Editor’s Choice: Effectiveness of Prenatal Tetanus, Diphtheria, and Acellular Pertussis Vaccination on Pertussis Severity in Infants
Clinical Infectious Diseases January 1, 2017 V.64 N.1 P.9-14
Kathleen Winter, James D. Cherry, and Kathleen Harriman
1California Department of Public Health, Immunization Branch, Richmond
2Department of Epidemiology, University of Kentucky, Lexington
All US women are recommended to receive a tetanus, diphtheria, and acellular pertussis (Tdap) vaccine at 27–36 weeks gestation during each pregnancy to reduce the risk of pertussis to their infants. The impact of this strategy on severity of disease among infected infants has not been evaluated.
We use a retrospective cohort study design evaluating whether pertussis-infected infants born in 2011–2015 whose mothers received Tdap vaccine during pregnancy had less severe pertussis, resulting in a lower risk of hospitalization or intensive care unit admission compared with infants born to unvaccinated mothers.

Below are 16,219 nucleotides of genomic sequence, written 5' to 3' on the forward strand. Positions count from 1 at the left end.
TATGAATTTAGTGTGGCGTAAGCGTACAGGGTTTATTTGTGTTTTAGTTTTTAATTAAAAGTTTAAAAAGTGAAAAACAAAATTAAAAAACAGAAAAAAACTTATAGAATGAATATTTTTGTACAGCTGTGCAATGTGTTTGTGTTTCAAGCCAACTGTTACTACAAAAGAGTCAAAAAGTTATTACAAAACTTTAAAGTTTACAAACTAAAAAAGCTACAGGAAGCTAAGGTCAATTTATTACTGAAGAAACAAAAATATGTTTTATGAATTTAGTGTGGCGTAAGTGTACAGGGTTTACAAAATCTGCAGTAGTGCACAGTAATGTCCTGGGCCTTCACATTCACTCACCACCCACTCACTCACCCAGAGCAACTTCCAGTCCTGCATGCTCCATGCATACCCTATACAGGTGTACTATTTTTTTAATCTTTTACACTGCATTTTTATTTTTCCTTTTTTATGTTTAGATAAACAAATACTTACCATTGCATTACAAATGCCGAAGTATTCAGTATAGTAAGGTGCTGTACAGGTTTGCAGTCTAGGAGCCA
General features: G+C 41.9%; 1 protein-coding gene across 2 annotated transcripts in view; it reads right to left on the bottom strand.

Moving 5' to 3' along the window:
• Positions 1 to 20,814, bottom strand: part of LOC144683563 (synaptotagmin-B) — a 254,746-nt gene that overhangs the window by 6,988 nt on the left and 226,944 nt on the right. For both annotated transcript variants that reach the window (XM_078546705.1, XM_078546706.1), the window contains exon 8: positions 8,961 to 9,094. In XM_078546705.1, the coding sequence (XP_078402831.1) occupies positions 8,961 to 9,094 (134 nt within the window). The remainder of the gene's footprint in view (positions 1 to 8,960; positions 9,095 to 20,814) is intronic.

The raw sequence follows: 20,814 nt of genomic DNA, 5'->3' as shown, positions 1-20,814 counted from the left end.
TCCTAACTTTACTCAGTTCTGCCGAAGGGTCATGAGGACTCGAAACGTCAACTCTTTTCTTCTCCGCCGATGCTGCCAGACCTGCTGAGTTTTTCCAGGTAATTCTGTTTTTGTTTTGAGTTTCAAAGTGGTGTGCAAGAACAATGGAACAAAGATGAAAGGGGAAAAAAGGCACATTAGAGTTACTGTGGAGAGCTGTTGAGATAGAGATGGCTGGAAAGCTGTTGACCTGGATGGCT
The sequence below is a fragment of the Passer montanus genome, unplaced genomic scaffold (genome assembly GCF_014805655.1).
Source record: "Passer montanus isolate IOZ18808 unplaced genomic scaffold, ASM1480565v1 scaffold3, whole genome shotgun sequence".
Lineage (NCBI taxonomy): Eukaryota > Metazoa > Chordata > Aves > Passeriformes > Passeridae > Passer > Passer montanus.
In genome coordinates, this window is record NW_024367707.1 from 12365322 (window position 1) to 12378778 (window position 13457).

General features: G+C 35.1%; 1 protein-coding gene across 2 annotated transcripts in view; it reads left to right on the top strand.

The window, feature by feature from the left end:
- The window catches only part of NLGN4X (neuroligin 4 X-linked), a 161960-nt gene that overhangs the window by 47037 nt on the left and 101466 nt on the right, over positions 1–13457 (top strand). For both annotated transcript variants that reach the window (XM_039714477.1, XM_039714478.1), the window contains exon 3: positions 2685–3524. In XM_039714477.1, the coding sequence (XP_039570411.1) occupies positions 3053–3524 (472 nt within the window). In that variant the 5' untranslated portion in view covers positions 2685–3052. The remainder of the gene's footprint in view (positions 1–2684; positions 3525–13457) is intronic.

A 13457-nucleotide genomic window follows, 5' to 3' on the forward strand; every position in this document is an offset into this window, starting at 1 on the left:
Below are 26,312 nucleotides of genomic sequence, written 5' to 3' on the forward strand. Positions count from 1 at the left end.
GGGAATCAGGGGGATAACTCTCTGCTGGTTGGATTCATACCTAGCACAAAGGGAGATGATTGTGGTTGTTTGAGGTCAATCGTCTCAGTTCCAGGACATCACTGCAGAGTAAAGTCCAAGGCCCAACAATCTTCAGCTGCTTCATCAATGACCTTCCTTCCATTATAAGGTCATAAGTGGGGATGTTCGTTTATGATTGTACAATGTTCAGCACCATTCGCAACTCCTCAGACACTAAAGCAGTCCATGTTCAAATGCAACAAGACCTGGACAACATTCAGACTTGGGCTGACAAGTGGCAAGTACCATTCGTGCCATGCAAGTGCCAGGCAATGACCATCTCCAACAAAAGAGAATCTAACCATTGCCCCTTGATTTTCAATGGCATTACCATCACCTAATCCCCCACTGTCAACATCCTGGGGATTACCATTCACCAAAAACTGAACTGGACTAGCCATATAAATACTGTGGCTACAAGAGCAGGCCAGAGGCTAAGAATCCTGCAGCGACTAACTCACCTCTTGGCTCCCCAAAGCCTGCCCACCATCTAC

Infected infants of vaccinated mothers were significantly less likely to be hospitalized and had significantly shorter hospital stays compared with infants born to unvaccinated mothers, after adjustment for chronological and gestational age and receipt of diphtheria and tetanus toxoids and acellular pertussis vaccine. Unadjusted and adjusted vaccine effectiveness for preventing hospitalization among infants with pertussis was 72% (95% confidence interval [CI], 49%–85%) and 58% (95% CI 15%–80%), respectively. No infants born to vaccinated mothers required intubation or died of pertussis.
Infants with pertussis whose mothers received Tdap during pregnancy had a significantly lower risk of hospitalization and intensive care unit admission and shorter hospital stays. Prenatal Tdap vaccination is a critical strategy for reducing the morbidity and mortality from pertussis.